Cheryl provided a Trip Report and agreed to share excerpts from her diary:
Continental provides special training for pilots landing in Tegucigalpa, the capital of Honduras. As expected, the landing was thrilling. Lori and I emerged, and were greeted with hugs from ELAW partner Clarisa Vega, a passionate, articulate Honduran attorney.
Our meetings with ministers and agency heads have been fascinating. The contrast is stunning. Nothing demonstrates it better than their offices and private bathrooms. The Minister of Tourism has a lovely office. Her bathroom has running water and toilet paper. The minister of the agency that reviews permits for development is housed in a crumbling building. Her bathroom is falling apart.
Patricio Martin runs the Cancun office of Centro Mexicano de Derecho Ambiental (CEMDA).
We would learn some discouraging facts. Roatan, a sleepy island just two years ago, is under tremendous pressure from developers. This is Honduras's closest point to the Mesoamerican Reef. The government is under-staffed and environmental assessments of proposed projects are not checked carefully. During our meeting with the permitting agency we learned that there are only five government employees who review development permits for all of Honduras.
Rondine Twist and Candy Gonzalez (Belize Institute of Environmental Law and Policy), Lori Maddox (ELAW), Jeanette de Noack (Guatemala’s Center for Environmental, Legal & Social Action), Cheryl Coon and Clarisa Vega (Environmental Law Institute of Honduras).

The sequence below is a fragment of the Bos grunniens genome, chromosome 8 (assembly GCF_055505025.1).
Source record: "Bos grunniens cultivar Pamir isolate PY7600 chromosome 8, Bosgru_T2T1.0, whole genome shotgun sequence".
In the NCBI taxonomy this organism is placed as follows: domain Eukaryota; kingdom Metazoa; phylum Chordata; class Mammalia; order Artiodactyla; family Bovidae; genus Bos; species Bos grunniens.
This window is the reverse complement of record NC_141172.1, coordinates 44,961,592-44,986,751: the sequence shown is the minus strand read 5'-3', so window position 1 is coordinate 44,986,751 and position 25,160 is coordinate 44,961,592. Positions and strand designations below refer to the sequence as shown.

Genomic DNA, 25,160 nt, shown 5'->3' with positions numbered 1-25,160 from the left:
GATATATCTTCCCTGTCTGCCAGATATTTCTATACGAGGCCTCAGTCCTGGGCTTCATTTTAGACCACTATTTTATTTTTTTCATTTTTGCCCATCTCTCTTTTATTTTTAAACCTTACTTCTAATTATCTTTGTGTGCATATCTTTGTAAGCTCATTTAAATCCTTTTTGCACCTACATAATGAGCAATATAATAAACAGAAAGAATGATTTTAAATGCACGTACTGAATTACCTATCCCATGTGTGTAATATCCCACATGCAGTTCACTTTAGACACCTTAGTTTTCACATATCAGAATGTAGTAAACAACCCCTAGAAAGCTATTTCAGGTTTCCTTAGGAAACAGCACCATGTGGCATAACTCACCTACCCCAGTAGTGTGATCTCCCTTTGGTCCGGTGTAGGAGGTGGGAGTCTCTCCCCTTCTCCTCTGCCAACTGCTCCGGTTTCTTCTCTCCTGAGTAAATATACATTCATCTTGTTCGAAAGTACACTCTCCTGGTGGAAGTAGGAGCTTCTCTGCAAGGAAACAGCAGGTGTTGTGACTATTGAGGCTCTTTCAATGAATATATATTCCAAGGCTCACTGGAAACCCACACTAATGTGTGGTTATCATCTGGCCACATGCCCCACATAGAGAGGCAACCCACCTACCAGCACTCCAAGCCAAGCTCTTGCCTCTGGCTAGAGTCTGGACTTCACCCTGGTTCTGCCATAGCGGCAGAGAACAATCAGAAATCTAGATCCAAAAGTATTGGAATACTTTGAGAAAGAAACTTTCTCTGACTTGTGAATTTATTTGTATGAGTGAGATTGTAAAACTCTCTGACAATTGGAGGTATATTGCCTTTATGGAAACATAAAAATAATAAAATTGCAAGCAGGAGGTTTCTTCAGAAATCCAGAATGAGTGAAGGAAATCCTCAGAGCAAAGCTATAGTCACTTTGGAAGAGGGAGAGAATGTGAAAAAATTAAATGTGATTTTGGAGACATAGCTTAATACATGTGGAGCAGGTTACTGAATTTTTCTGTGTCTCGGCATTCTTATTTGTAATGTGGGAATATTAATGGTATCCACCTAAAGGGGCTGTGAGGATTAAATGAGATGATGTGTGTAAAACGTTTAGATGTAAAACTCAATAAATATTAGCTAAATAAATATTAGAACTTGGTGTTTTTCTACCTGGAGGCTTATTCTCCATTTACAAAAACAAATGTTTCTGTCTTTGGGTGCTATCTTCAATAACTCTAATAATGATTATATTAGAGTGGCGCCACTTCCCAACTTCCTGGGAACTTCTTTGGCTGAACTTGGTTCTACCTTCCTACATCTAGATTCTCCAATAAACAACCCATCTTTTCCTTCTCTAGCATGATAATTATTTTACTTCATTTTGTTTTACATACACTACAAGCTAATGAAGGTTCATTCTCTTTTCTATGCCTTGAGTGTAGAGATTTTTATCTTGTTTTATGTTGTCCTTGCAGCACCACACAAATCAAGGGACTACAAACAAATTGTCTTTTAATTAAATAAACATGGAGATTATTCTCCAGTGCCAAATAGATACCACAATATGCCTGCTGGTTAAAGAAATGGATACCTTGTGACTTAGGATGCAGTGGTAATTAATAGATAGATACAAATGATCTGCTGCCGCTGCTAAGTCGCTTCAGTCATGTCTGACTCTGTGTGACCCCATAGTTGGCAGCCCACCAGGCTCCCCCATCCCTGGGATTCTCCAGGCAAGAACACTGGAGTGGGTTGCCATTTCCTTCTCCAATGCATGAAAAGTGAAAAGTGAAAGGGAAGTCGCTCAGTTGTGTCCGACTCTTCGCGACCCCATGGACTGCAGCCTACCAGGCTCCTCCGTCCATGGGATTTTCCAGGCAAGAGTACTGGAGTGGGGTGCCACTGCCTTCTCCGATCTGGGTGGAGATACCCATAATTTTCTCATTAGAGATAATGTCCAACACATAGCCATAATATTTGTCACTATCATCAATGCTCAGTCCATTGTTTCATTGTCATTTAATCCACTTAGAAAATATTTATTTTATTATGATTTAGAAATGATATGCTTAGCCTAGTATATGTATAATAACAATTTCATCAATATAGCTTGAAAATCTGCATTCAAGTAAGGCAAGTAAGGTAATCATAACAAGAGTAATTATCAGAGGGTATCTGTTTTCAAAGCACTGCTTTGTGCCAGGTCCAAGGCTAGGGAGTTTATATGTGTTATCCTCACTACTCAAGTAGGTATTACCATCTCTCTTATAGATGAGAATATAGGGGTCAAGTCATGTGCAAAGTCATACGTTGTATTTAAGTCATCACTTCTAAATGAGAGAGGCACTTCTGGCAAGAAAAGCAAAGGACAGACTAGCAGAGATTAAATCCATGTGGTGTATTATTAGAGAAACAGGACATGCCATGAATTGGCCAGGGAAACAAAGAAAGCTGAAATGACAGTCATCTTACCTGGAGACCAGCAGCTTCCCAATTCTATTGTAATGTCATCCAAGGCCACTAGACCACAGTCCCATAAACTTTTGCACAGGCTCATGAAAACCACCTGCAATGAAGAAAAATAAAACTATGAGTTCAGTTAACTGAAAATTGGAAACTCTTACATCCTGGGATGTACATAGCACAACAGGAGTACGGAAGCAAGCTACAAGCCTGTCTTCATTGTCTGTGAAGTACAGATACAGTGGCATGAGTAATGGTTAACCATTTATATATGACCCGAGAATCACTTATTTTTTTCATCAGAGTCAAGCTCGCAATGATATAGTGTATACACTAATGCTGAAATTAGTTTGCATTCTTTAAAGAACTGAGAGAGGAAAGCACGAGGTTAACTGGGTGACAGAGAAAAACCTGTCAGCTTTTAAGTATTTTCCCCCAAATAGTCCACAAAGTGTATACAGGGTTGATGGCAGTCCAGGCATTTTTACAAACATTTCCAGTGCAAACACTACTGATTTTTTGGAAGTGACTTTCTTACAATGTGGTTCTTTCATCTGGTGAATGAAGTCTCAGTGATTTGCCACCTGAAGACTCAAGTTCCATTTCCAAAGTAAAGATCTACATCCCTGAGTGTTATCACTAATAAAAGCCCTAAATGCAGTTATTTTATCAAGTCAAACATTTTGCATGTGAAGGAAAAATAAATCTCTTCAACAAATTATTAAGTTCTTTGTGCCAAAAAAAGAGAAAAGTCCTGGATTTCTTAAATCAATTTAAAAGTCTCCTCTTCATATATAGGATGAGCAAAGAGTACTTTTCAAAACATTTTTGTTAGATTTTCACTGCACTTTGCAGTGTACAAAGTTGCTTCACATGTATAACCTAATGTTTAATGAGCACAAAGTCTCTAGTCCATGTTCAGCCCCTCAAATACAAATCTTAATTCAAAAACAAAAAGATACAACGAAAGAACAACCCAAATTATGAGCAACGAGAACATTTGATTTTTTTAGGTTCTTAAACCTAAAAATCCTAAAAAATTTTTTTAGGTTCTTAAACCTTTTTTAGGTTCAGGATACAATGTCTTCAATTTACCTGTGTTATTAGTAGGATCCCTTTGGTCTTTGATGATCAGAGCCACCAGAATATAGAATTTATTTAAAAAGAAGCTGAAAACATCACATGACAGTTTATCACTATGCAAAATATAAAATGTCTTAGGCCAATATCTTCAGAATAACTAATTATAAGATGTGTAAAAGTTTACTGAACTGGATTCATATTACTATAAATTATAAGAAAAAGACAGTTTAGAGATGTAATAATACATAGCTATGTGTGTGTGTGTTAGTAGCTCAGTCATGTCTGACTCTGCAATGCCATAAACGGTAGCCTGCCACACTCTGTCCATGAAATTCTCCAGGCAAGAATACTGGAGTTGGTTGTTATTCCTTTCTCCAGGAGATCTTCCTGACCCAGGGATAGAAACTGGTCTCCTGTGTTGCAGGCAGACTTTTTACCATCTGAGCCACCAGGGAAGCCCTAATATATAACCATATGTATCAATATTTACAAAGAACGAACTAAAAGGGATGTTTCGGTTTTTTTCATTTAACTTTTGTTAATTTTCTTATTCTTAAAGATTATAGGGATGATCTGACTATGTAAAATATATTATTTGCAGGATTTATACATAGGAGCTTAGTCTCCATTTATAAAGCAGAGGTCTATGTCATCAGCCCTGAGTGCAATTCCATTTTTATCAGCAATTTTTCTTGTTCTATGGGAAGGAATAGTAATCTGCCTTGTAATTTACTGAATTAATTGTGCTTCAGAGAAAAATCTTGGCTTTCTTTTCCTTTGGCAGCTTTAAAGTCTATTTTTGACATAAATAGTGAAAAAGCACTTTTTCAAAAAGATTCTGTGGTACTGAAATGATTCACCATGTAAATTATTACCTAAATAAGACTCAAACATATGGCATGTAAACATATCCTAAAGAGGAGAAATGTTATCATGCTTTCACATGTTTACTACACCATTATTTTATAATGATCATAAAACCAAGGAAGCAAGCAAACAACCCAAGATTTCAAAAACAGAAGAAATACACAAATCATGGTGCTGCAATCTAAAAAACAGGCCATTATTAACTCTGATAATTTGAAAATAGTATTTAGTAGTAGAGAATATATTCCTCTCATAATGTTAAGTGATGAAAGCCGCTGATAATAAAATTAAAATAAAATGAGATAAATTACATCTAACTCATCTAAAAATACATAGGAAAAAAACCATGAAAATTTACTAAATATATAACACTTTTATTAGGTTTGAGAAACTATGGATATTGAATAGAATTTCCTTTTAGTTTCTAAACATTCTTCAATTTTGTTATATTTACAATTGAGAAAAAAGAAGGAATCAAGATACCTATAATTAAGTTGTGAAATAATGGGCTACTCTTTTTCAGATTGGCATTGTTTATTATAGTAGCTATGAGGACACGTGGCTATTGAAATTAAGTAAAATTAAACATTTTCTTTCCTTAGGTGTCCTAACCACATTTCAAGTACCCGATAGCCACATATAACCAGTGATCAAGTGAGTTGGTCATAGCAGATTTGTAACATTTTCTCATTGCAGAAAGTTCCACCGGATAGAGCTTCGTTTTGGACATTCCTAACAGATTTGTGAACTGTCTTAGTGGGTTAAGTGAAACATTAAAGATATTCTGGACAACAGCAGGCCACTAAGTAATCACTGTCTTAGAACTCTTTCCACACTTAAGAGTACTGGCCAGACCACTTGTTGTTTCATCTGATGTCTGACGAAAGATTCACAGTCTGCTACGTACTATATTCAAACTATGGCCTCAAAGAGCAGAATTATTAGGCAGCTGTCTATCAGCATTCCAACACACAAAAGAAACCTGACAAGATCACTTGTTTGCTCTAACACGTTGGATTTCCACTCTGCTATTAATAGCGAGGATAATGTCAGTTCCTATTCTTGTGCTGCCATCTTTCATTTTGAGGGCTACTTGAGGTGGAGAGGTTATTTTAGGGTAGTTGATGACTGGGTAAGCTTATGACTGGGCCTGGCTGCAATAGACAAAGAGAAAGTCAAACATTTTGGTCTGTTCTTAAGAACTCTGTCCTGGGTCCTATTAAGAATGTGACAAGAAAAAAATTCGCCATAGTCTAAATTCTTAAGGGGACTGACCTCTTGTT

When Lori and I traveled to Roatan my fears were confirmed. Everywhere you look, land is for sale. The construction practices are haphazard, with fill being dumped in the ocean near the Reef. Reefs that are accessible from shore, such as in Roatan, are no longer pristine. We saw evidence of damage, from bleaching to broken corals. There are signs warning tourists not to damage the coral, but hordes of cruise ship visitors (and plans for increased cruise ship traffic) means the Reef is under severe pressure.
Cheryl Coon has served as Assistant Attorney General for the Department of Conservation, U.S. Virgin Islands; Chief Counsel and Staff Director of the House Investigations Subcommittee of the Committee on Science, Technology and Space; Legal Counsel to the Ocean Policy Subcommittee of the Senate Commerce Committee; and Senior Assistant Attorney General in the Natural Resources Section, Oregon. She holds a J.D. from Boston University School of Law and an L.L.M. in Marine Law from the University of Washington School of Law. She is now collaborating on efforts to establish marine reserves in Oregon.
Alejandra Sobenes Garcia, IDEADS
Alejandra Sobenes Garcia, founder of the Environmental Law and Sustainable Development Institute (IDEADS) of Guatemala and long-time ELAW partner, has been named Vice Minister for Natural Resources in Guatemala. Alejandra pioneered public interest environmental law in Guatemala in the early 1990s and built a coalition of advocates throughout Central America. She has been a professor of environmental law and is a strong advocate for Guatemala's spectacular natural resources. We wish her the very best in her new position!
ELAW Associate Director Lori Maddox traveled with environmental attorney and longtime ELAW supporter Cheryl Coon to Honduras in February to help ELAW partners in the region protect the Mesoamerican Reef. The Mesoamerican Reef extends more than 400 miles from the tip of Mexico's Yucatan Peninsula to Belize, Guatemala, and the Bay Islands off Honduras. The governments of Mexico, Belize, Guatemala, and Honduras have agreed to protect the Reef and its tremendous biodiversity.